Methods for the integrative analysis of multi-omics data are required to draw a more complete and accurate picture of the dynamics of molecular systems. The complexity of biological systems, the technological limits, the large number of biological variables and the relatively low number of biological samples make the analysis of multi-omics datasets a non-trivial problem.
Basic and Advanced Numerical Performances Relate to Mathematical Expertise but Are Fully Mediated by Visuospatial Skills
- Journal of experimental psychology. Learning, memory, and cognition
- Published over 4 years ago
Recent studies have highlighted the potential role of basic numerical processing in the acquisition of numerical and mathematical competences. However, it is debated whether high-level numerical skills and mathematics depends specifically on basic numerical representations. In this study mathematicians and nonmathematicians performed a basic number line task, which required mapping positive and negative numbers on a physical horizontal line, and has been shown to correlate with more advanced numerical abilities and mathematical achievement. We found that mathematicians were more accurate compared with nonmathematicians when mapping positive, but not negative numbers, which are considered numerical primitives and cultural artifacts, respectively. Moreover, performance on positive number mapping could predict whether one is a mathematician or not, and was mediated by more advanced mathematical skills. This finding might suggest a link between basic and advanced mathematical skills. However, when we included visuospatial skills, as measured by block design subtest, the mediation analysis revealed that the relation between the performance in the number line task and the group membership was explained by non-numerical visuospatial skills. These results demonstrate that relation between basic, even specific, numerical skills and advanced mathematical achievement can be artifactual and explained by visuospatial processing. (PsycINFO Database Record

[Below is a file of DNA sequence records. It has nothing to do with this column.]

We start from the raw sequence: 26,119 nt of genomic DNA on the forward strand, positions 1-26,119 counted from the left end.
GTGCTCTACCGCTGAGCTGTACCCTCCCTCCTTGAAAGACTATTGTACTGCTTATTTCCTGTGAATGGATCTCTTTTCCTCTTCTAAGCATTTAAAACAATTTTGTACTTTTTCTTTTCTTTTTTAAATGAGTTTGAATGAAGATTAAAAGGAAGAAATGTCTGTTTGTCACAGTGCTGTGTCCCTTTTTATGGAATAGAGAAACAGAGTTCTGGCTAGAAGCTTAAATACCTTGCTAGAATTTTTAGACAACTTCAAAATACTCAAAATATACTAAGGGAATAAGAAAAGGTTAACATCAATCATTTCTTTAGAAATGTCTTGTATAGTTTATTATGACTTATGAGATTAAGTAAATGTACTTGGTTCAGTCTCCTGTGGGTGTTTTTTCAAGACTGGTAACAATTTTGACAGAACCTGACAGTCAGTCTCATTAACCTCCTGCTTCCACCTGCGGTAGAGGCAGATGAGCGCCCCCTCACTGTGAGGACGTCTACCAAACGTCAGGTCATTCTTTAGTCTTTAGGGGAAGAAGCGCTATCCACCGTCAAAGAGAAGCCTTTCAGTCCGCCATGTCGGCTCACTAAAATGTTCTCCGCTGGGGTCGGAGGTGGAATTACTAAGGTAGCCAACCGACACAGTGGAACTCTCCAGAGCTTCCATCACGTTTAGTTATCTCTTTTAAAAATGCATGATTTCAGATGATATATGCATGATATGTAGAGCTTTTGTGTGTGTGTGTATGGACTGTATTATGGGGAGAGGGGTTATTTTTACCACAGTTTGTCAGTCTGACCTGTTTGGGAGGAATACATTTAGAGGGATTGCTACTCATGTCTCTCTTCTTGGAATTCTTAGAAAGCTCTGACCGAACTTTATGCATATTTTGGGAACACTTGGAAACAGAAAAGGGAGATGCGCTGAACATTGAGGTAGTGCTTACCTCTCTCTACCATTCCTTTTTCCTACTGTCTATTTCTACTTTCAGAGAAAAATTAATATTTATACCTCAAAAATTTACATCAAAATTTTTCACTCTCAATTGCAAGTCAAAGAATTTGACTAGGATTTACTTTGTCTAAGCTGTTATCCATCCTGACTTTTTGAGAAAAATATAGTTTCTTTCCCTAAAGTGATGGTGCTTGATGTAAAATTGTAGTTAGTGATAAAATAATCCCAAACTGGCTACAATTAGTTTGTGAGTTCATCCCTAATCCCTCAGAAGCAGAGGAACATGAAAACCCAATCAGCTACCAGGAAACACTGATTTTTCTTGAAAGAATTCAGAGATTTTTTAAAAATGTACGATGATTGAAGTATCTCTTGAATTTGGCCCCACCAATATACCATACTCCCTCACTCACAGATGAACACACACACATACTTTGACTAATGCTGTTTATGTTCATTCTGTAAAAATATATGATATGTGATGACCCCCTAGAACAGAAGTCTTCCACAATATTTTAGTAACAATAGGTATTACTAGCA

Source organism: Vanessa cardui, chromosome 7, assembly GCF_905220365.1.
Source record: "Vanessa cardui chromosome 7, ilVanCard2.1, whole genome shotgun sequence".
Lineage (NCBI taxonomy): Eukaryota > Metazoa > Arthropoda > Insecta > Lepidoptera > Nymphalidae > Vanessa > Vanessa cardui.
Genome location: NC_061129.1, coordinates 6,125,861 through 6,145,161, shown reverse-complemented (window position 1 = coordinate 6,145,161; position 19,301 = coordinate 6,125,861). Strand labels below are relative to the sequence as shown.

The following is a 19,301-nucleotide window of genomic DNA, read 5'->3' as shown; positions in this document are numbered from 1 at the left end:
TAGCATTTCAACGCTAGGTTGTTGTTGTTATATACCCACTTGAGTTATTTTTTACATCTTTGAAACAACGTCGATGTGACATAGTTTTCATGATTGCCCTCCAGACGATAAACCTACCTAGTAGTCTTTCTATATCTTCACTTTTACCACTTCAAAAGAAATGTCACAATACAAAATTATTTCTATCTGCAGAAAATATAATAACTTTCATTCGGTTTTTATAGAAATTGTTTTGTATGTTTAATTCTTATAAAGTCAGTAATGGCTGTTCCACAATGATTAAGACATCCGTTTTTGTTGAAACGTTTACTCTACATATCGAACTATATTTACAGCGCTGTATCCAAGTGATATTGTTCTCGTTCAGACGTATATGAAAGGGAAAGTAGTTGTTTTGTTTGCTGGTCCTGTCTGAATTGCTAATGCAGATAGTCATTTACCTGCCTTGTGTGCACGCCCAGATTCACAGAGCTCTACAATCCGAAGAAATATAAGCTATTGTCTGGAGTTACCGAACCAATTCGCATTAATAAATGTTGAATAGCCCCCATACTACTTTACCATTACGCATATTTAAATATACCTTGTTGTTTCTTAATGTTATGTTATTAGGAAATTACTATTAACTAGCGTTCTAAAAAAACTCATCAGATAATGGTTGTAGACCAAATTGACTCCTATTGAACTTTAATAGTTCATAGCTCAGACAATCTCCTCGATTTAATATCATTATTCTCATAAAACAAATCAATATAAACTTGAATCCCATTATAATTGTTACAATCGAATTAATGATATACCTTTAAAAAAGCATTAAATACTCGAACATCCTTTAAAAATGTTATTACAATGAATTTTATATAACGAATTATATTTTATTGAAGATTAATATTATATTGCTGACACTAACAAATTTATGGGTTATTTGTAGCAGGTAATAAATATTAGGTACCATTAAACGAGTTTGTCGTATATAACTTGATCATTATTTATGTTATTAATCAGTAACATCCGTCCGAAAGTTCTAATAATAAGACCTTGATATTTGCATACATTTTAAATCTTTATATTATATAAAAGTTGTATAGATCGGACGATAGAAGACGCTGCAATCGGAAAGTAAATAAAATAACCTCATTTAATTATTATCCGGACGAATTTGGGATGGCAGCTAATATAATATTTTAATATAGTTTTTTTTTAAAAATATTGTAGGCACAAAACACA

The emergent field of data science is a critical driver for innovation in all sectors, a focus of tremendous workforce development, and an area of increasing importance within science, technology, engineering, and math (STEM). In all of its aspects, data science has the potential to narrow the gender gap and set a new bar for inclusion. To evolve data science in a way that promotes gender diversity, we must address two challenges: (1) how to increase the number of women acquiring skills and working in data science and (2) how to evolve organizations and professional cultures to better retain and advance women in data science. Everyone can contribute.
Adler et al. (Reports, 23 September 2011, p. 1750) reported “weak and variable” relationships between productivity and species richness and dispute the “humped-back” model (HBM) of plant diversity. We show that their analysis lacks sufficient high-productivity sites, ignores litter, and excludes anthropogenic sites. If corrected, the data set of Adler et al. would apparently yield strong HBM support.
To improve understanding of the internal structure of the proximal phalanx (P1), response of the bone to load and possible relation to the pathogenesis of fractures in P1.
To report a fuzzy logic mathematical model to predict postoperative vomiting (POV) in pediatric oncologic patients and compare with preexisting scores.
Survivors of critical illness can experience long-standing functional limitations that negatively affect their health-related quality of life. To date, no model of rehabilitation has demonstrated sustained improvements in physical function for survivors of critical illness beyond hospital discharge.